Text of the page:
When the Knights of Immaculata Council 8274 in Lakeport, Mich., embarked upon their candy drive prior to the Covid-19 pandemic last Columbus Day weekend, Josh Sparling turned it into a family affair.
He and three of his four children — 9-year-old Isabel, 7-year-old Justin, and five-year-old John — joined in the fun by helping to hand out Tootsie Rolls and collecting freewill contributions toward the council’s annual fund drive to assist people with intellectual disabilities.
“They were out in the cold for a couple of hours,” said Sparling, a 4th-Degree Knight who is assistant prosecutor for Michigan’s St. Clair County. “We do the drive every year.”
The foursome donned the yellow aprons and stationed themselves for their volunteer shift outside the Walmart in Fort Gratiot, a township situated along Lake Huron just an hour’s drive northeast of Detroit.
“They really get into it and enjoy it,” Sparling said of his kids’ participation in the decades-old national K of C campaign. “They sing, laugh and joke with the people and love the ability to help those who aren't as fortunate as themselves.”
He’s not sure how much the kids collected in all, but he said they filled about three buckets in currency. Being cute kids probably helped. “It's hard for folks to walk past joking and smiling kids asking for money for a good cause in the freezing cold,” he said.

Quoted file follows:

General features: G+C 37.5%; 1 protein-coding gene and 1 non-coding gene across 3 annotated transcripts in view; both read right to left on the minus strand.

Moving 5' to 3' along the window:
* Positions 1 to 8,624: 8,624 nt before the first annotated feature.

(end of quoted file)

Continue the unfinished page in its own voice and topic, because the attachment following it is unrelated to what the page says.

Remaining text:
As a group, the 15 Knights and seven helpers of Council 8274 amassed $3,150 in Tootsie Roll collections, according to GK Mike Warfel.
“People were generous and pleasant,” he said of the spirit during the drive weekend. “It’s an easy duty.”
Last fall’s fund drive was for the benefit of the Woodland Developmental Disability Center and Boy Scout Troop 100 in Fort Gratiot, which is sponsored by a Christian church and is composed entirely of Scouts with disabilities.
“They accept people of any age and any type of handicap, ages range from 18 to 56,” including persons with Down syndrome, those who use wheelchairs, and those with other disabilities, Warfel explained. “All learn to do crafts, preform simple tasks like picking up litter, or cleaning. They do work for the Humane Society, Hunter Hospitality House, and Parks and Recreation.”
He said Immaculata is a “small but hardworking” council of 111 Knights, drawing its membership from the 150 or so active families of St. Edward on the Lake Parish.
Sparling said he hopes his two young boys will join that “small but hardworking” fraternity one day. In the meantime, he and his wife try to instill in all their children that spirit of service to others that characterizes the Order.
“We started with them about six years ago volunteering at Thanksgiving, where my daughter would pass out homemade cookies to show her that God's love extends to all people — and she loved it,” he recalled. From there they got the kids into bell-ringing for the Salvation Army, spending time with the elderly at the retirement communities, and the Tootsie Roll drive.
However, the most important thing is that they all love doing individual acts of service, he said.
“I would just stress the importance of exposing children while they are young to these types of acts of charity,” Sparling said. “It really plants a seed and creates an excitement inside them to fulfill God's plan.”
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